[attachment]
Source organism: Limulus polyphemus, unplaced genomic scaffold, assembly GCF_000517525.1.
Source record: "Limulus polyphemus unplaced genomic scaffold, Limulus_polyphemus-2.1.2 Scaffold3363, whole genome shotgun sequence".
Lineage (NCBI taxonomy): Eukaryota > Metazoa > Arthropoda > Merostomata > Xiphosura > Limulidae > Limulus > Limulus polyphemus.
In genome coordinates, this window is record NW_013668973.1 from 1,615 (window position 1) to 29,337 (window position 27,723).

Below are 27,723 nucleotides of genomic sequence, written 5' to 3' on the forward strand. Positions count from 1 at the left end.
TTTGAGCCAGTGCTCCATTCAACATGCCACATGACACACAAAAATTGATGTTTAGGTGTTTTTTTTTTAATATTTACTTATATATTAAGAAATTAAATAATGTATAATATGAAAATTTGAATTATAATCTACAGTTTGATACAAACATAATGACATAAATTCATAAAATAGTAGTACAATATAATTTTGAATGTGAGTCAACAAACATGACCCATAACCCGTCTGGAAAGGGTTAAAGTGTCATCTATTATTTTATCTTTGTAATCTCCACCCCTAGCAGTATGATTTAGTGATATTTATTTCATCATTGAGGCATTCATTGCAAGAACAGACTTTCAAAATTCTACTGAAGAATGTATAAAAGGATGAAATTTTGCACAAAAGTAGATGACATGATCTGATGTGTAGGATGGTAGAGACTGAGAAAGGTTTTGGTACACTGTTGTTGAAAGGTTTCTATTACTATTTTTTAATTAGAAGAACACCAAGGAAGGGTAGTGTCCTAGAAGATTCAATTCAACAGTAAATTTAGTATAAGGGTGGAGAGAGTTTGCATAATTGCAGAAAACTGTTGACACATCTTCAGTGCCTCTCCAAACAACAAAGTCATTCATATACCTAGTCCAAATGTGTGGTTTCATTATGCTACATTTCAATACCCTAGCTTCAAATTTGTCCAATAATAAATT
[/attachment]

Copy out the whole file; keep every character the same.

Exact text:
Source organism: Limulus polyphemus, unplaced genomic scaffold, assembly GCF_000517525.1.
Source record: "Limulus polyphemus unplaced genomic scaffold, Limulus_polyphemus-2.1.2 Scaffold3363, whole genome shotgun sequence".
Lineage (NCBI taxonomy): Eukaryota > Metazoa > Arthropoda > Merostomata > Xiphosura > Limulidae > Limulus > Limulus polyphemus.
In genome coordinates, this window is record NW_013668973.1 from 1,615 (window position 1) to 29,337 (window position 27,723).

Below are 27,723 nucleotides of genomic sequence, written 5' to 3' on the forward strand. Positions count from 1 at the left end.
TTTGAGCCAGTGCTCCATTCAACATGCCACATGACACACAAAAATTGATGTTTAGGTGTTTTTTTTTTAATATTTACTTATATATTAAGAAATTAAATAATGTATAATATGAAAATTTGAATTATAATCTACAGTTTGATACAAACATAATGACATAAATTCATAAAATAGTAGTACAATATAATTTTGAATGTGAGTCAACAAACATGACCCATAACCCGTCTGGAAAGGGTTAAAGTGTCATCTATTATTTTATCTTTGTAATCTCCACCCCTAGCAGTATGATTTAGTGATATTTATTTCATCATTGAGGCATTCATTGCAAGAACAGACTTTCAAAATTCTACTGAAGAATGTATAAAAGGATGAAATTTTGCACAAAAGTAGATGACATGATCTGATGTGTAGGATGGTAGAGACTGAGAAAGGTTTTGGTACACTGTTGTTGAAAGGTTTCTATTACTATTTTTTAATTAGAAGAACACCAAGGAAGGGTAGTGTCCTAGAAGATTCAATTCAACAGTAAATTTAGTATAAGGGTGGAGAGAGTTTGCATAATTGCAGAAAACTGTTGACACATCTTCAGTGCCTCTCCAAACAACAAAGTCATTCATATACCTAGTCCAAATGTGTGGTTTCATTATGCTACATTTCAATACCCTAGCTTCAAATTTGTCCAATAATAAATT